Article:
söndag 30 mars 2014

Springcleaning the medieval wardrobe

Yesterday we had the first warm day of spring, with sunshine and birdsong. Perfect for some spring cleaning and preparing your garb for a new event season. To take good care of all your wooly stuff, here is some tips and tricks for you.

Wool does not need to nor keep well if washed frequently. I hardly ever wash my wool clothing in the washing machine, since it is hard on the fibres and I want them to last long, considering the investment I made in money and work hours.

First of all, air your clothes at least once a year. Pull out everything and hang it freely so that the fresh air reaches into every crease and fold. This also prevents moth attacks. I let them hang for two-three hours.
Go over every garment and check for stains, holes, or ripped seams and fix them right away. Here is how I take out stains of food or drink on wool, with baby wipes or a moist cloth.
One thing that I almost always need to mend are my kneehose. They are patched several times and here is how I do that.
 When I made them, I did think first and made the choice of making the soles in a steadier and thicker wool than the hose. Evenso, they do get a lot of wear. As you can see, both the heels are patched. One was so worn I simply cut the remains of the sole away and patched it with a new piece. The other one was not as bad so there I put a new piece on the inside and stitched it thouroughly.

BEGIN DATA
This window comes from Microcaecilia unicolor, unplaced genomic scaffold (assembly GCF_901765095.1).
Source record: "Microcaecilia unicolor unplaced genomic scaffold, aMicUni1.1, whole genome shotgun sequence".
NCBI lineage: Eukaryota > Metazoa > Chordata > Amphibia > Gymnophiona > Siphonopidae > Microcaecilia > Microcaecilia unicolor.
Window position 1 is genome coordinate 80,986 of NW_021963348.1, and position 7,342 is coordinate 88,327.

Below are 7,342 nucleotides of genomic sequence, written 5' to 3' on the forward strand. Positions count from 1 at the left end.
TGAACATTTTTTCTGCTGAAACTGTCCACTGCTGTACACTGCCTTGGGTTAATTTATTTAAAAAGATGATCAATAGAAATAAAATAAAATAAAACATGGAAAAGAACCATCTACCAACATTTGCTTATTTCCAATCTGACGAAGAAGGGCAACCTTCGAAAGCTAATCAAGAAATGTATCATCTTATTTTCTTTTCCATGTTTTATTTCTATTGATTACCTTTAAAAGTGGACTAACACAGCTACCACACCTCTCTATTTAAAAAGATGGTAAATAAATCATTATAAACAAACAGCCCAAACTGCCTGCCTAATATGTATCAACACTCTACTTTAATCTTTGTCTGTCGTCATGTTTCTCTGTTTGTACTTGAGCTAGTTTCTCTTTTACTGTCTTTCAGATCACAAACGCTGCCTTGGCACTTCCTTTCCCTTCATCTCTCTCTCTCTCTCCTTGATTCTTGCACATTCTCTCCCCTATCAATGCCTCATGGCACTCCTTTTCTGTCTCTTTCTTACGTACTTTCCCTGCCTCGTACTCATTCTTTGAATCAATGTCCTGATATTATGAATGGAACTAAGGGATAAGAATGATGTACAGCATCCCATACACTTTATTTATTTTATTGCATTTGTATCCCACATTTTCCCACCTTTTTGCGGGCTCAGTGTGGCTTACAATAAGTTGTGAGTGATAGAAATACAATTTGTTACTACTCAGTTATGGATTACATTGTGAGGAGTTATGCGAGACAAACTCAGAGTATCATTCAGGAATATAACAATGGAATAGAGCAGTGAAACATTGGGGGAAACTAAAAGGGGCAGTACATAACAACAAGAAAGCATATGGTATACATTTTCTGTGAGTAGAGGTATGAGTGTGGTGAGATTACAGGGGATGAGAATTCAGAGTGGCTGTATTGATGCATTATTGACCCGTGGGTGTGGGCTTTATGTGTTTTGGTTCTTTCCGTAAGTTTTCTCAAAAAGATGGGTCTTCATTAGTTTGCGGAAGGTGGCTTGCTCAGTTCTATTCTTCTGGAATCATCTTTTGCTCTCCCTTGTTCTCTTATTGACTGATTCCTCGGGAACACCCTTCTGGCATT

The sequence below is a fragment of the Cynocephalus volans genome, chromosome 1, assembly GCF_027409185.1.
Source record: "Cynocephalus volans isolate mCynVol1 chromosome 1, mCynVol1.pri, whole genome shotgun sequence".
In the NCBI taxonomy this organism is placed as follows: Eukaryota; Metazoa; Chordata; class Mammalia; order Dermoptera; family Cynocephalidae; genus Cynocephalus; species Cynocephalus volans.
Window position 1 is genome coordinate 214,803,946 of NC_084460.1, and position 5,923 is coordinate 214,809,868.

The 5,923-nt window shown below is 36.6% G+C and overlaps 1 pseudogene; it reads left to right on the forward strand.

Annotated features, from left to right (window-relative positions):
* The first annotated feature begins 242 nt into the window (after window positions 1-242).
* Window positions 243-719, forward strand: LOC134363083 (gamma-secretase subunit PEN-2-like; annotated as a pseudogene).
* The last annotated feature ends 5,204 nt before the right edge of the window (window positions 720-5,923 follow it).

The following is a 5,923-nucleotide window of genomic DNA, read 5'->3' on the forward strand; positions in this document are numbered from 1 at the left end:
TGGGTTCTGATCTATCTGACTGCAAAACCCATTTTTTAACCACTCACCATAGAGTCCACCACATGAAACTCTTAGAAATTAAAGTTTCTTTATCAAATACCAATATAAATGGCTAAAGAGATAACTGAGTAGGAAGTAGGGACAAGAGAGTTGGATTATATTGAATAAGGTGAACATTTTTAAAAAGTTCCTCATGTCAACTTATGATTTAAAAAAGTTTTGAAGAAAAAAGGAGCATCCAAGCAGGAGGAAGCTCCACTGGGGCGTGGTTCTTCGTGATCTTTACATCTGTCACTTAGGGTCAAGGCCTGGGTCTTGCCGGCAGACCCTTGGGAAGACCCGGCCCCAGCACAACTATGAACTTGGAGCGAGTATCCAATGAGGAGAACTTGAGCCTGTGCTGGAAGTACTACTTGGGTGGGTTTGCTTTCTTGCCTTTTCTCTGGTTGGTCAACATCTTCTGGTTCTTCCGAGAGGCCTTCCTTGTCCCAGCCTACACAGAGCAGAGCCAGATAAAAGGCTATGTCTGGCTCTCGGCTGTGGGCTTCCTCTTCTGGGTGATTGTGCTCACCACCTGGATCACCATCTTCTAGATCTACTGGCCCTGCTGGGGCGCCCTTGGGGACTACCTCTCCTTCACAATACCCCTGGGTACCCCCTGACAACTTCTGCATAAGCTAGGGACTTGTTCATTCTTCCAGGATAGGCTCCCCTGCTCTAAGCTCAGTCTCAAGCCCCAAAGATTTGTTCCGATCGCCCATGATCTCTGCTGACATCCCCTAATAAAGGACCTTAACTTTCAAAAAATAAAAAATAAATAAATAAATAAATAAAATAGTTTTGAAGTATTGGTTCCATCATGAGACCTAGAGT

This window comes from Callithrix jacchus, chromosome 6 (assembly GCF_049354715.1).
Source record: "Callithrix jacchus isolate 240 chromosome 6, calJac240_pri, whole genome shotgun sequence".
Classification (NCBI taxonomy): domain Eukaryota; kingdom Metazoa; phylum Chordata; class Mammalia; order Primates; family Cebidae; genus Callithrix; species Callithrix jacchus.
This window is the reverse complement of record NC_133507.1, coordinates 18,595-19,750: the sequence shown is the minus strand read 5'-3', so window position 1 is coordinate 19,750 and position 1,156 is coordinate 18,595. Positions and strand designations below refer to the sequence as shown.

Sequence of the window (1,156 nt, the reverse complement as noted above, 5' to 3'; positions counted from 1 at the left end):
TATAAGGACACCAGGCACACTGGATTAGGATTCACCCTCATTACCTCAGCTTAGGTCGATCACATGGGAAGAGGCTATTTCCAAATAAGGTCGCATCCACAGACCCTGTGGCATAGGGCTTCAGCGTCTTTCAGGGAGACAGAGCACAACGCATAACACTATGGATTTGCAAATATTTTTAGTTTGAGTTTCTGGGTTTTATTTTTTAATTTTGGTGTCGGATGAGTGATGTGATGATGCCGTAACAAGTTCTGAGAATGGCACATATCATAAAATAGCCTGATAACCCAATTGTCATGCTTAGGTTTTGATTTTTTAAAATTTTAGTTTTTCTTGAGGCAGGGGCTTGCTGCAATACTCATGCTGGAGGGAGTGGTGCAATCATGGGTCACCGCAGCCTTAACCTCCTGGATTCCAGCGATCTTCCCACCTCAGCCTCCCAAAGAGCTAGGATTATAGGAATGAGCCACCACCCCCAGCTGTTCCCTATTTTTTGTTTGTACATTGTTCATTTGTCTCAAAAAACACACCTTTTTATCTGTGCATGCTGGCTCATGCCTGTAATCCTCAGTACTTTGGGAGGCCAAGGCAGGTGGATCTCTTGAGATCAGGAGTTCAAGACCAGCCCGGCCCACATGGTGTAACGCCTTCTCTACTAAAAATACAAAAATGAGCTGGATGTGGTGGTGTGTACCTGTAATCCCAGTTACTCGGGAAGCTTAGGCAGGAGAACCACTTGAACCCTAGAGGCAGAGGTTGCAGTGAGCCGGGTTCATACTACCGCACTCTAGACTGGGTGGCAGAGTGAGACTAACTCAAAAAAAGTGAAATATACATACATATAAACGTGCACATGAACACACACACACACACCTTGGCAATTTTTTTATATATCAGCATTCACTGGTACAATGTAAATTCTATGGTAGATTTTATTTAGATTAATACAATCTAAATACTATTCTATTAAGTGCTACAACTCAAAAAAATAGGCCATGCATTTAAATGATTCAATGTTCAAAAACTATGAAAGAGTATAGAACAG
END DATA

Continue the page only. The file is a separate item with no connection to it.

This is how it looks on the inside. And no, I do not think all mending-patches must match the original fabric.
 Going over the hose I found a new little hole in the toe. And it is better to patch it straight away before it gets worse. I cut a new patch of wool and pinned it on the inside. Then I fastened it with some whipstitch, took out the pins and then stitch the entire patch with running stitch, that makes the mending steadier.

And this is the result, a nice piece of patchwork and my hose are ready for another season. These hose are now about seven or eight years and I wear them on almost every event I go too.

Another thing that needs to be done is to replace or fasten loose buttons. After some years I did not have any scraps of the original fabric of my husbands coat left, so I simply took another kind of fabric. I think it is a good sign of a loved piece of garb, and even extant pieces are mended over and over. One of the best written sources of garb research are wills, showing that garments were inherited for generations.

Now I just need to pack everything away again, hopefully in some kind of order, and finally hem that dress I made in December...